Bauhaus Brew Labs, Northeast's colorful new brewery, opens tonight


The latest northeast Minneapolis brewery will open its doors today at 3 p.m. Bauhaus Brew Labs, just up the road from 612Brew, brews German-influenced beers with an American craft twist. The brewery will be serving Wonderstuff Neu Bohemian Pilsner, Wagon Party West Coast Style Lager, and Stargrazer German Style Schwarzbier for their opening, with a fourth flagship, Midwest Coast IPA, coming soon.

See also: Bauhaus Brew Labs is crowdsourcing ideas for new taproom with a hilarious video

The brewery is family-owned, with Matt Schwandt serving as head brewer. The remodeled warehouse space includes a 2,000-square-foot taproom, a biergarten that connects with Tyler Street, and a canning line. The taproom, dubbed "The Haus," will offer numerous activities such as live music, karaoke, and trivia, and will be open Wednesdays through Saturdays. They will regularly host food trucks and have room to eventually house 12 beers once they're fully up and running. Many of the taproom features were funded via an earlier Kickstarter project.

As for the brewery's German focus, Schwandt points to some of his favorite German-born beers to explain how they've influenced his own brewing:

  1. Köstritzer Schwarzbier: This beer was the inspiration for our Stargrazer German Style Schwarzbier. It's a jet-black Bavarian lager that has only very modest amounts of the roast qualities one would normally expect to taste in a black beer. It's got a very smooth bitterness from the malt, very little hop bitterness, and some nice burnt sugar and raisin notes. Also, like Stargrazer, Köstritzer Schwarzbier is a lager beer with a moderate amount of alcohol that finishes clean and crisp. It's a dark beer for people who don't think they like dark beer.
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  3. Uerige Sticke (Altbier): While technically an ale, altbier is more of a hybrid beer that has characteristics of both ales and lagers. Our Wagon Party West Cöast Style Lager is notionally an altbier in that it is also a hybrid beer that has the clean, crisp characteristics of a lager with some fruity, ale-like esters. The hallmarks of altbier are a rich, bready malt profile with a substantial amount of hops that express pleasant floral qualities -- it's sort of like a moderately hopped, amber German-style IPA. Our Wagon Party is based more on the steam beer style (a.k.a. California common), but these two styles actually have quite a lot in common.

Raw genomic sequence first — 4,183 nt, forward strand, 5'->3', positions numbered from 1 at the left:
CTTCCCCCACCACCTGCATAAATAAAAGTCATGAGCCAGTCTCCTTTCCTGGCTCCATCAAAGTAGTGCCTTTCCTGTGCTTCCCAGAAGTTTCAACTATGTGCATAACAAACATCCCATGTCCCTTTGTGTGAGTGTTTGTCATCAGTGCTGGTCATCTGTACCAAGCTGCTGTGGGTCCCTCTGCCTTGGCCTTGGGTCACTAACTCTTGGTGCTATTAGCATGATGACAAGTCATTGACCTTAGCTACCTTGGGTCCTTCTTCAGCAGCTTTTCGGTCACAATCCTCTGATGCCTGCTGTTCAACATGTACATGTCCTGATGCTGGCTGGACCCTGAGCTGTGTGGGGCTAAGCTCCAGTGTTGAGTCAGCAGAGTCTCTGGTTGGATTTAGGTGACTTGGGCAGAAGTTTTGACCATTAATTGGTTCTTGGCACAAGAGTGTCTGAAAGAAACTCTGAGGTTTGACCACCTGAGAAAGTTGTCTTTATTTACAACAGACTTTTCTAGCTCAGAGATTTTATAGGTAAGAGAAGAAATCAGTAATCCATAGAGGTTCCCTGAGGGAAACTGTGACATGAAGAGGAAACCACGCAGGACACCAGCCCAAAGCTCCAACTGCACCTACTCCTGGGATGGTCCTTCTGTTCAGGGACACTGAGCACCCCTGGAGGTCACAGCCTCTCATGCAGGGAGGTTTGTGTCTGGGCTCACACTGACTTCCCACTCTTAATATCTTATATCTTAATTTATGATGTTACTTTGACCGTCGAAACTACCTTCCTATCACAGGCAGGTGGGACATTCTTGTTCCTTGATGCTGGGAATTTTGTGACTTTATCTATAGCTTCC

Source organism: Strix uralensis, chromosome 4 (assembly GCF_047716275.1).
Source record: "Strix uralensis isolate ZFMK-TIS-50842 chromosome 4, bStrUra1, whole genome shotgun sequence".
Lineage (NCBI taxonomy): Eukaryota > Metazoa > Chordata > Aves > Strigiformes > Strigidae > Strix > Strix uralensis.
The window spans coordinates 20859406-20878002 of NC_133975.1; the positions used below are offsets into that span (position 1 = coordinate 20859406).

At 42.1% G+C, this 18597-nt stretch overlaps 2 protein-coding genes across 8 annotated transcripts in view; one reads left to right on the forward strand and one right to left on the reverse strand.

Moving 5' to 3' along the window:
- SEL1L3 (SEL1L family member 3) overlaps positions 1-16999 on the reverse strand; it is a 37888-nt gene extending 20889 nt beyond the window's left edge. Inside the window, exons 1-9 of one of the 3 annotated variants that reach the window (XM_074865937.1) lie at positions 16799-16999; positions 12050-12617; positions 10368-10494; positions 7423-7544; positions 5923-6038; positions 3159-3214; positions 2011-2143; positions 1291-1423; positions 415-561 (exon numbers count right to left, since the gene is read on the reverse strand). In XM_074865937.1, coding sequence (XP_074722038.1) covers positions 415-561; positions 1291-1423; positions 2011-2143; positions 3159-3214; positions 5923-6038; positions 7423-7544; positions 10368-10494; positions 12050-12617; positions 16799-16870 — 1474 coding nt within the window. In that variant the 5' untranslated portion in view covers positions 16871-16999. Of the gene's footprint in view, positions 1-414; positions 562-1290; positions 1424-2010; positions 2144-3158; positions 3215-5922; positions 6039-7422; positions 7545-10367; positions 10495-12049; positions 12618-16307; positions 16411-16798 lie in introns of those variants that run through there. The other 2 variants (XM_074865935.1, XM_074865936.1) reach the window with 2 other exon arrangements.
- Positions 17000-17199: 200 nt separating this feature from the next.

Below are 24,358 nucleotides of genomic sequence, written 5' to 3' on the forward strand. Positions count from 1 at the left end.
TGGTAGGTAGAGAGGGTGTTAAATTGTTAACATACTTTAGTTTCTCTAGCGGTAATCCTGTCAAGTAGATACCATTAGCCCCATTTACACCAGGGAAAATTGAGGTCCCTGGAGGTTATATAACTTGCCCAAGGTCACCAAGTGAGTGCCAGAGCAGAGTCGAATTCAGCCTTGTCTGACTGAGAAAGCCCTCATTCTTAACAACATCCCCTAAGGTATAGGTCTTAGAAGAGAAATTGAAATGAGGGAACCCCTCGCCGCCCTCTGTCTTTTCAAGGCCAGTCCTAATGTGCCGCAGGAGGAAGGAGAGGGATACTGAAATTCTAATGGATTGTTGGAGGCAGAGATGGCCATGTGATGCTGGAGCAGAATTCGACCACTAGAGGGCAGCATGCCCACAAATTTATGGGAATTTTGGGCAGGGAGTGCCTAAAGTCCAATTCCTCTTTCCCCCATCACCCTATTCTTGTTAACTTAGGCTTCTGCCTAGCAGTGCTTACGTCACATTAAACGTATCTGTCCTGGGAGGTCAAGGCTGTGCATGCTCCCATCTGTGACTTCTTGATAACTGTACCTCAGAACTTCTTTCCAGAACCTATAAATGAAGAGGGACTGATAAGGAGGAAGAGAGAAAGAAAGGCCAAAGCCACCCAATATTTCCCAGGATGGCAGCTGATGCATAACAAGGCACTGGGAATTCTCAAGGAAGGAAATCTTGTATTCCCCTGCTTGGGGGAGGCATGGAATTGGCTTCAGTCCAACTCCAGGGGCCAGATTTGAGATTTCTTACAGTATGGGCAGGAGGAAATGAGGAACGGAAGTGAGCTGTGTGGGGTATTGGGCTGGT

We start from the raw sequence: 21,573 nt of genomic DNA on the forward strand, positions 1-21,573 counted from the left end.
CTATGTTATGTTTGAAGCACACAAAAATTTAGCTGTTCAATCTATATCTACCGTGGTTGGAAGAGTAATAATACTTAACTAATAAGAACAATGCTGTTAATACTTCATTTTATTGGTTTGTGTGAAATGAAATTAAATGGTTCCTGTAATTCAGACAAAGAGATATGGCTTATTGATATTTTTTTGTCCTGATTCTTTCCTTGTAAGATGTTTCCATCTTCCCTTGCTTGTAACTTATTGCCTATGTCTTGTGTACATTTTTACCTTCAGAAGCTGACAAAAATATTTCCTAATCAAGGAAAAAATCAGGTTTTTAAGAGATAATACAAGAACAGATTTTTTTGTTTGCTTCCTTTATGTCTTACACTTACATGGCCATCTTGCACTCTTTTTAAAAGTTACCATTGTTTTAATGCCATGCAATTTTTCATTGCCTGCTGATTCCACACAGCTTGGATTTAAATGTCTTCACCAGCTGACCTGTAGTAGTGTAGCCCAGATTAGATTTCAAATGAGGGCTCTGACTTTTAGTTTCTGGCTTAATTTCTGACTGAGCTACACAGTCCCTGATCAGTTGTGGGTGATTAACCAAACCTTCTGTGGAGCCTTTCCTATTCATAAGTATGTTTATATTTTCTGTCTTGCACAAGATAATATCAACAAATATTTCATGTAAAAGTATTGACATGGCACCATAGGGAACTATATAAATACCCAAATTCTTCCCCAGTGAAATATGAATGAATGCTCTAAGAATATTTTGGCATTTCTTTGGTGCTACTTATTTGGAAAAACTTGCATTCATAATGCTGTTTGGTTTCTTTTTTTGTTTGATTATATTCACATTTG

4. Ayinger Altbairisch Dunkel: Münich Dunkel is the staple dark lager of Bavaria and one of the most classic lager styles of all time. It's got a rich, toasty malt profile and very low hop bitterness and aroma. Münich Dunkel is usually moderate in alcohol levels, and can be enjoyed any time of year. The differences between Dunkel and Schwarzbier are sometimes difficult to ascertain, but Schwarzbier is usually a bit darker in color with some more prevalent, but still subdued, roast qualities.
  5. Weihenstephaner Hefeweissbier Dunkel: Dunkelweizen is dark hefeweizen, and it's got some incredible depth of flavor for a weizen. Like traditional hefeweizen (far more prevalent in the U.S.), dunkelweizen has the banana and clove flavors that most people associate with German wheat beer. Dunkelweizen, however, also has some rich malty notes with hints of chocolate and spice. Dunkelweizen is just as refreshing as hefeweizen on a summer day, but it's got some wonderful flavors and textures that reward the more adventurous beer drinker. Dunkelweizen is currently the inspiration for a forthcoming seasonal offering from Bauhaus.
  6. Pilsner Urquell: Okay, this is a Czech pilsner, not a German pilsner. But this beer is the inspiration for our Wonderstuff Neü Bohemian Pilsner. While German pilsners are typically very dry in the finish, thereby allowing the hop bitterness to linger on the palate, Czech pilsners are decidedly more balanced. In fact, many pilsner fans consider Czech pilsner to be the world's most perfect beer because of its perfect balance between malt and hops, as well as its incredible drinkability. Unlike Pilsner Urquell, Wonderstuff incorporates a number of hop flavors and aromas not typically associated with the Czech pilsner style. This is actually true of all Bauhaus's lager beers, and it's one of the things we are doing differently than other breweries producing lagers. Wonderstuff has that same great balance between malt and hops as traditional examples, but drinkers get flavors and aromas of passionfruit, mango, and lemongrass in Wonderstuff. We want this beer to change beer drinkers' perceptions of light lager beer.

Bauhaus launched in bars at the start of the week and will be available in over 20 metro locations soon. Cans are expected to hit stores in late summer or early fall.

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